In an age of computer graphics and pre-visualization rendering every effects shot seamless, Gondry encouraged filmmakers to show their audiences how their effects were constructed, which he approached in different ways between “Microbe” and his earlier films.

“There was a difference between the way I constructed [‘Microbe & Gasoline’] and ‘Science of Sleep,'” said Gondry. “The world of the dream for that film was made out of hand-crafted scales and objects, whereas here the film is very literal with no handmade stuff, but you have characters who build these objects.”

“I like to see movies that show the craft of the object,” said Gondry. “When you can clearly see how things are made, I prefer this type of film. I understand how it’s made, it seems to be better, it strains my creativity. I do a movie like I want to see a movie. I’d like to understand how things are made.”

READ MORE: The Films of Michel Gondry, Ranked Worst to Best

Michel Gondry

Michel Gondry

Don’t construct too precisely – keep things lose enough for the film to surprise you.

Gondry compared working on commercial sets for companies like Gillette with his own features. One of the biggest differences lies in how pristine a feature can look. As Gondry says, “when 10 people are telling you how something should be, it’s hard for something to say anything.”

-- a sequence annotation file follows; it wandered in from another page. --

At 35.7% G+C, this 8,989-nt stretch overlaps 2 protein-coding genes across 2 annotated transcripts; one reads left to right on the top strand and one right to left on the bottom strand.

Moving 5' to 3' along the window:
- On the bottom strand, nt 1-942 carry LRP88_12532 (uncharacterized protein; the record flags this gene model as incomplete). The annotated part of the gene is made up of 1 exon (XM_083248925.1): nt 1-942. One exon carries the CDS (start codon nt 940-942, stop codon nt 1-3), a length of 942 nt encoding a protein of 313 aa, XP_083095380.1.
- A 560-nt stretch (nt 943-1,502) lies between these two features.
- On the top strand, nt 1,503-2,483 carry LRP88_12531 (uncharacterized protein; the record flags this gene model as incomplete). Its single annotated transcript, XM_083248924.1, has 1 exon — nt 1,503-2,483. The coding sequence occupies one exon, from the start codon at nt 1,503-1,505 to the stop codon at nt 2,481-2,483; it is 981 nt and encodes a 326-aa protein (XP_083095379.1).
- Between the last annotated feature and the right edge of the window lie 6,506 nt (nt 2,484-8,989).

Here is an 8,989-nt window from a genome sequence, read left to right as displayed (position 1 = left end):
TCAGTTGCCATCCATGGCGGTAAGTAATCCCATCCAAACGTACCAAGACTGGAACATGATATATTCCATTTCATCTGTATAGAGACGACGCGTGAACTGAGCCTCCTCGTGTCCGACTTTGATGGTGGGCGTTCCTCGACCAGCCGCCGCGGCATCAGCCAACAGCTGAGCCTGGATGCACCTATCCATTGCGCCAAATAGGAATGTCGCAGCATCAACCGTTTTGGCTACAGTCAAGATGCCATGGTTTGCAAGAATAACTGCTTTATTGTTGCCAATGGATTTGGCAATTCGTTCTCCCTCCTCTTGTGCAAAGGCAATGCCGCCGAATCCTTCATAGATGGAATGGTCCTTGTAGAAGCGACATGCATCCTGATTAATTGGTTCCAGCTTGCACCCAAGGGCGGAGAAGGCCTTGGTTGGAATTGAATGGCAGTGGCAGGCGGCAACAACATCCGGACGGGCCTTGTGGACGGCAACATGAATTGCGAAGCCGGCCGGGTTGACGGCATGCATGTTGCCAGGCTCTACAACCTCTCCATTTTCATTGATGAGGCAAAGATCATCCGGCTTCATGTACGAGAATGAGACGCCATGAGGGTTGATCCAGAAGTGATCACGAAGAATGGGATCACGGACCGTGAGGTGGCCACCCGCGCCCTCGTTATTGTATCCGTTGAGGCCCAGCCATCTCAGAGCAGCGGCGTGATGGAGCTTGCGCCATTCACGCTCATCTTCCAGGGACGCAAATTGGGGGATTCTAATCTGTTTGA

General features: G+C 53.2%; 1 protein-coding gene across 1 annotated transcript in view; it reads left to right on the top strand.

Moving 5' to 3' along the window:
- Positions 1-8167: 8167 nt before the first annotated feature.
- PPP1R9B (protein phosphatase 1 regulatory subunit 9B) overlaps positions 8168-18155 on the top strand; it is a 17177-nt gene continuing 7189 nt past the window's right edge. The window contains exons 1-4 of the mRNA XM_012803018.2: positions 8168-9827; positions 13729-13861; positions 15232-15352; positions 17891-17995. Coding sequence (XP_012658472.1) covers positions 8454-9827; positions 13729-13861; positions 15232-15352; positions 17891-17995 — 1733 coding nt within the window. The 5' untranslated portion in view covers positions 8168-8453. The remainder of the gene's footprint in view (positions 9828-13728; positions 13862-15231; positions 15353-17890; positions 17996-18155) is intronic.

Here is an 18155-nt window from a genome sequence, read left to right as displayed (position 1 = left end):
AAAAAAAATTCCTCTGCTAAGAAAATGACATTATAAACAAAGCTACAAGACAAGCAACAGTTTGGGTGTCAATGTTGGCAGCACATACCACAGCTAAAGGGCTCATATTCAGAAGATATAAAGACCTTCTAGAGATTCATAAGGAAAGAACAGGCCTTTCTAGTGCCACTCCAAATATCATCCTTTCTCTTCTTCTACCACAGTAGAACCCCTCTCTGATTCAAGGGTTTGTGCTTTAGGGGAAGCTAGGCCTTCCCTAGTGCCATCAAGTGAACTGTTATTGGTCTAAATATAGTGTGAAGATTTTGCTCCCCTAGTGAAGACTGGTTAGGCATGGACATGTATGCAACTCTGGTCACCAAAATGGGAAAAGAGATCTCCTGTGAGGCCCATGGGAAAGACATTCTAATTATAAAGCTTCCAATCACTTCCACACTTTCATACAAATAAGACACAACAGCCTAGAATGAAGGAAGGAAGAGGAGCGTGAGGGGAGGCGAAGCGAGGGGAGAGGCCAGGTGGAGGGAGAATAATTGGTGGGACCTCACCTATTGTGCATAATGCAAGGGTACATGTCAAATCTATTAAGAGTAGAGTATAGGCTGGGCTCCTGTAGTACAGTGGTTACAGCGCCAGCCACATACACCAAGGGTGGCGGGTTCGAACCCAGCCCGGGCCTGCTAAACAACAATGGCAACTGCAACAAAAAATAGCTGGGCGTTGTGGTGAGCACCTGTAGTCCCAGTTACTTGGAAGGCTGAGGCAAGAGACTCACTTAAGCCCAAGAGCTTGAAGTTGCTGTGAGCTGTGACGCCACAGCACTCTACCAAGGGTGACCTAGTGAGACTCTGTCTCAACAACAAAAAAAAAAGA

“With a film you think about how you will shoot it and work with the actor and everything,” said Gondry. “There’s a point of view with commercials that you don’t necessarily have when you shoot a feature film. If you pay too much attention to the detail, it gives an anal effect on the film. Every detail has to be an amazing shot. In real life, you’d find a bag on the floor. In commercials, everything has to be pristine, so it doesn’t end up saying anything.”

This spontaneity also goes for working with special effects. Gondry describes his process for using claymation in “Science of Sleep,” where the actors interacted with clay figures.

“We shot all the daytime realistic footage first, and then we changed the proportions of our sets,” said Gondry. “Some more narrow, some higher. We shot the rest in this transformed location. Many times we projected the claymation on the screen and had the actor act against it. I like that better than blue screen because the actor gets to engage with it. They can be part of the same space. We did the opposite of what people do in movies, we did the SFX before shooting.”

Sometimes your actors will help you see things you never could.

Traditionally, Gondry only gets one week of rehearsals with his actors. He wouldn’t wish for any more: When the cameras start rolling, nothing would surprise him.

“You don’t want to overdo the scene,” said Gondry. “If there’s something to be discovered, you want it discovered when the camera is running. Every director has a different take on that. Some like to rehearse and some like to have as different a take as possible. I didn’t have the possibility of rehearsing more than a week.”